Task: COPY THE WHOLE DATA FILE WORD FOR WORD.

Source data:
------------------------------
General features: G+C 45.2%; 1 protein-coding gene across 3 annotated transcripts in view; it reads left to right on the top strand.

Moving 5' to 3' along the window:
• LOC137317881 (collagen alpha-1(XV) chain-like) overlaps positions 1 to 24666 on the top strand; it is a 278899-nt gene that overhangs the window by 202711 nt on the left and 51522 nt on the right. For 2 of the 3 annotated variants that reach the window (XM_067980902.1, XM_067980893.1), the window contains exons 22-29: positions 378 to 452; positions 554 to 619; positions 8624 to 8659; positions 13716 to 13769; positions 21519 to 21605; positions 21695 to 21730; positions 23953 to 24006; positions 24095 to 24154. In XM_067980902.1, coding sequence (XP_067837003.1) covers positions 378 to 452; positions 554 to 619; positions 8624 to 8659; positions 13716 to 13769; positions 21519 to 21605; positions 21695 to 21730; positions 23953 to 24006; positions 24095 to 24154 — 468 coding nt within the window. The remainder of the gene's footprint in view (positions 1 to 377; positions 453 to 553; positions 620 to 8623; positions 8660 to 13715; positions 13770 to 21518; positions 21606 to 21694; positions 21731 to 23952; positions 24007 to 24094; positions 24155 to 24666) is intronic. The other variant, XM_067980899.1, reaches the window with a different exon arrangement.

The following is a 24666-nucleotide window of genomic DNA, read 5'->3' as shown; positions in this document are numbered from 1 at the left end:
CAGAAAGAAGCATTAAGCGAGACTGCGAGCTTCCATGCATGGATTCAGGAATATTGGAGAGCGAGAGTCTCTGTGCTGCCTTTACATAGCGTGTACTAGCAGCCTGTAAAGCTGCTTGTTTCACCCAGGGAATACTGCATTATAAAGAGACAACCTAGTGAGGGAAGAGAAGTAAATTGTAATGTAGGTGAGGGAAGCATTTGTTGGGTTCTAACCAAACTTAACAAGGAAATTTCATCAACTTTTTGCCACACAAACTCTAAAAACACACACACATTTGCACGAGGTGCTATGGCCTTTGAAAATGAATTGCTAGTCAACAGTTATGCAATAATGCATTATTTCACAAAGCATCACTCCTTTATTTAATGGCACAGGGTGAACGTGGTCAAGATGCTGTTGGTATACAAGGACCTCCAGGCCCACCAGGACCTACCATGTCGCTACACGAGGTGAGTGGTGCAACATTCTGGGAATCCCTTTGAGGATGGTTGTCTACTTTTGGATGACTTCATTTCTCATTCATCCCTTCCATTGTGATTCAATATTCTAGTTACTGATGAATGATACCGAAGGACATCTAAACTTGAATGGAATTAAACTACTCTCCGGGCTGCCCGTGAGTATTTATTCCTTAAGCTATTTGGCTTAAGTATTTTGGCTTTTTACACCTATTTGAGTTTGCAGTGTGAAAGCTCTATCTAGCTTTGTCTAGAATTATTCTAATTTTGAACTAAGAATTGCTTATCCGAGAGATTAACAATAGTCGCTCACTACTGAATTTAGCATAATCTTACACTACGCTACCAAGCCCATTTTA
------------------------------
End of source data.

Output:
General features: G+C 45.2%; 1 protein-coding gene across 3 annotated transcripts in view; it reads left to right on the top strand.

Moving 5' to 3' along the window:
• LOC137317881 (collagen alpha-1(XV) chain-like) overlaps positions 1 to 24666 on the top strand; it is a 278899-nt gene that overhangs the window by 202711 nt on the left and 51522 nt on the right. For 2 of the 3 annotated variants that reach the window (XM_067980902.1, XM_067980893.1), the window contains exons 22-29: positions 378 to 452; positions 554 to 619; positions 8624 to 8659; positions 13716 to 13769; positions 21519 to 21605; positions 21695 to 21730; positions 23953 to 24006; positions 24095 to 24154. In XM_067980902.1, coding sequence (XP_067837003.1) covers positions 378 to 452; positions 554 to 619; positions 8624 to 8659; positions 13716 to 13769; positions 21519 to 21605; positions 21695 to 21730; positions 23953 to 24006; positions 24095 to 24154 — 468 coding nt within the window. The remainder of the gene's footprint in view (positions 1 to 377; positions 453 to 553; positions 620 to 8623; positions 8660 to 13715; positions 13770 to 21518; positions 21606 to 21694; positions 21731 to 23952; positions 24007 to 24094; positions 24155 to 24666) is intronic. The other variant, XM_067980899.1, reaches the window with a different exon arrangement.

The following is a 24666-nucleotide window of genomic DNA, read 5'->3' as shown; positions in this document are numbered from 1 at the left end:
CAGAAAGAAGCATTAAGCGAGACTGCGAGCTTCCATGCATGGATTCAGGAATATTGGAGAGCGAGAGTCTCTGTGCTGCCTTTACATAGCGTGTACTAGCAGCCTGTAAAGCTGCTTGTTTCACCCAGGGAATACTGCATTATAAAGAGACAACCTAGTGAGGGAAGAGAAGTAAATTGTAATGTAGGTGAGGGAAGCATTTGTTGGGTTCTAACCAAACTTAACAAGGAAATTTCATCAACTTTTTGCCACACAAACTCTAAAAACACACACACATTTGCACGAGGTGCTATGGCCTTTGAAAATGAATTGCTAGTCAACAGTTATGCAATAATGCATTATTTCACAAAGCATCACTCCTTTATTTAATGGCACAGGGTGAACGTGGTCAAGATGCTGTTGGTATACAAGGACCTCCAGGCCCACCAGGACCTACCATGTCGCTACACGAGGTGAGTGGTGCAACATTCTGGGAATCCCTTTGAGGATGGTTGTCTACTTTTGGATGACTTCATTTCTCATTCATCCCTTCCATTGTGATTCAATATTCTAGTTACTGATGAATGATACCGAAGGACATCTAAACTTGAATGGAATTAAACTACTCTCCGGGCTGCCCGTGAGTATTTATTCCTTAAGCTATTTGGCTTAAGTATTTTGGCTTTTTACACCTATTTGAGTTTGCAGTGTGAAAGCTCTATCTAGCTTTGTCTAGAATTATTCTAATTTTGAACTAAGAATTGCTTATCCGAGAGATTAACAATAGTCGCTCACTACTGAATTTAGCATAATCTTACACTACGCTACCAAGCCCATTTTA